As June is GLBTQ Pride Month, many of my acquaintances ask themselves and others the same question: “Is Pride still relevant today?” I think that many of us ask ourselves the exact same question. What may have seemed radical and trendy fifty years ago – is it just as important today? We have evolved as a society and in many ways being GLBTQ no longer carries the stigma that it may have invoked “back in the day.” With the amount of progress that we have made, “Is pride still necessary?”
Today is June 1, the very first day of Gay, Lesbian, Bisexual, Transgender, Queer (GLBTQ) Nude Pride Month here at ReNude Pride. As I explained last year in my first post for the month of June, 2017, as a same gender loving (gay) man, I always combine the gay pride month with nude pride to create our own unique celebration. It’s a month the commemorate the fact that we’re both GLBTQ persons and we’re bare practitioners (naturists/nudists) and equally proud of both of those aspects of ourselves.
There is one common trait that is shared among almost all bare practitioners (naturists/nudists), regardless of their gender and their sexual orientation. In fact, it is probably the one thing that is universal to the entire clothes-free world. That is our ideal of encouraging our joy and love of nudity, of clothes-freedom, with as many people as possible. This is especially true when it concerns our closest and dearest of friends. For us, it is blatant neglect if we fail to get them to bare with us! We have so much fun when we’re nude that we want the same for others!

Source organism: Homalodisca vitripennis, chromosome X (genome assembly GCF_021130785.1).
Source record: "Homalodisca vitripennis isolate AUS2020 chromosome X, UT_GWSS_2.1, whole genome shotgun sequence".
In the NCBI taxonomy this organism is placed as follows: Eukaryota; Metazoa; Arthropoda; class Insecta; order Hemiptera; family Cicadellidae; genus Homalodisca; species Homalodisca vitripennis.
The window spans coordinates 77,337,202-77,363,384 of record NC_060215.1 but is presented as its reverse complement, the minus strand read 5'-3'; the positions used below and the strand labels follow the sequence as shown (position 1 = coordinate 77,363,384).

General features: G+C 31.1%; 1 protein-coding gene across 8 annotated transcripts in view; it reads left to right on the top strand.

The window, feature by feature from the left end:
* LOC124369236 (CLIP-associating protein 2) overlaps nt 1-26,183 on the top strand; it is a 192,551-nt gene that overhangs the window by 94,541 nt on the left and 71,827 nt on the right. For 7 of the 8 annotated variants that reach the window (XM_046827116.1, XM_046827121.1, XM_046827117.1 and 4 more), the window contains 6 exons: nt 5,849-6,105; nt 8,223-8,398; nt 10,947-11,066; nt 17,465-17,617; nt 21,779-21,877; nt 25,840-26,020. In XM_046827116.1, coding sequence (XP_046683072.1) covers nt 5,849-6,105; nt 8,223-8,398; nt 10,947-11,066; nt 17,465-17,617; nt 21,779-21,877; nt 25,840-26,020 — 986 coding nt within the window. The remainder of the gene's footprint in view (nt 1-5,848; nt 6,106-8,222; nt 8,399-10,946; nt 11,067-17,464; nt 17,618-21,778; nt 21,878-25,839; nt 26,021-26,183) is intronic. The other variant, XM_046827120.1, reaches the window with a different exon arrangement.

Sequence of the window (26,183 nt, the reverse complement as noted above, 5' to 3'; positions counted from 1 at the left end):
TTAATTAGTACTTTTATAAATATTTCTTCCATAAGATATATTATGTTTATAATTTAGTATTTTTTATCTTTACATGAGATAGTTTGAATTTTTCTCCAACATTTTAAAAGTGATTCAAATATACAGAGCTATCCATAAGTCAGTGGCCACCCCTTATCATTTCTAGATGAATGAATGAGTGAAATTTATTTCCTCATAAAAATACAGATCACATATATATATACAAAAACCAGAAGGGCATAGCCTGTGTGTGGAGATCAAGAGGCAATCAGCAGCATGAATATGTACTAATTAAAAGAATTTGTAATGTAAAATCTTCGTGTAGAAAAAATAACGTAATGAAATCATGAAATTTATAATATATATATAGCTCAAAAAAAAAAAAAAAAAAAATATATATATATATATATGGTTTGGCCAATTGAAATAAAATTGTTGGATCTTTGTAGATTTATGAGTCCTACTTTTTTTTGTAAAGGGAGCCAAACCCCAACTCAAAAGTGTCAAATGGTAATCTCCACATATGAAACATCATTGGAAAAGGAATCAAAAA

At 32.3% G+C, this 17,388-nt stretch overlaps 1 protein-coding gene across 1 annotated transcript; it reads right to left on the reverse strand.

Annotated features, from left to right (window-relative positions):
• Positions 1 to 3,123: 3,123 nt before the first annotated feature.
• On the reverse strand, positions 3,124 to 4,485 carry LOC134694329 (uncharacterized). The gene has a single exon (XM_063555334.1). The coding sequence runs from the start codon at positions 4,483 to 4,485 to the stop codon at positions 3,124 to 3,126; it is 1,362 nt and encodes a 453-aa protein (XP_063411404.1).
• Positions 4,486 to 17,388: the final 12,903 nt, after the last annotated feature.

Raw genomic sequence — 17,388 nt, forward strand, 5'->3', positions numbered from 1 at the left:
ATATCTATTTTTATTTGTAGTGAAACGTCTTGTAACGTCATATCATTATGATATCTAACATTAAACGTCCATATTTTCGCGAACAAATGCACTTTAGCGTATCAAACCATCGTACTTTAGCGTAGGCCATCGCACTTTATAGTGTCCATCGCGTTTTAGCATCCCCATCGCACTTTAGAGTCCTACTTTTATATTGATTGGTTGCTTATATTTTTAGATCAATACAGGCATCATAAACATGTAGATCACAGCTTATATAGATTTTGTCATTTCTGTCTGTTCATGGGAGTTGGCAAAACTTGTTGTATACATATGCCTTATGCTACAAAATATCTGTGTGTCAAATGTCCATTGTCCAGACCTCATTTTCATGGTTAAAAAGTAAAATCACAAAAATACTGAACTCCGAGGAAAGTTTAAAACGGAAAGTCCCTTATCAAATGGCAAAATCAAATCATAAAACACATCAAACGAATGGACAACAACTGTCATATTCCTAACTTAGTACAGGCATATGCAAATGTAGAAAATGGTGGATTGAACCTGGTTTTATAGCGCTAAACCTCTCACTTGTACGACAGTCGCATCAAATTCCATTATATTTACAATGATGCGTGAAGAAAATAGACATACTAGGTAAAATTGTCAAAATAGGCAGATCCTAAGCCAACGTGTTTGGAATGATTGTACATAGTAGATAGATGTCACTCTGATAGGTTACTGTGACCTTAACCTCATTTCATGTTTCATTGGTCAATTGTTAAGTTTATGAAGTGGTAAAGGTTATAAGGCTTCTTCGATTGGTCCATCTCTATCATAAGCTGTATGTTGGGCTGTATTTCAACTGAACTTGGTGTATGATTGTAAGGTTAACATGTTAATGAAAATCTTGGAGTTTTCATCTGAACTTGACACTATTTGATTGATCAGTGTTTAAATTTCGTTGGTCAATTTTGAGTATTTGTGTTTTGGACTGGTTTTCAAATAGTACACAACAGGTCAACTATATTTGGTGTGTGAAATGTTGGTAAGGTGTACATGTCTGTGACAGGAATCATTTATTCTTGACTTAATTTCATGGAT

This post will stray somewhat from my usual “end-of-the-month” review of the state of this blog and any accomplishments relating to this site, nudity and/or same gender loving (gay) concerns. Instead, it is a posting of a noteworthy event in commemoration of Black History Month here in the USA. I’m sure that some of you reading here may ask yourselves, “why is he writing about Black history month? He’s not Black.” True, I’m not black-skinned. However, my husband is African-American and if I am to respect both him and his heritage, then I need to acknowledge and address issues that not only concern him but us both.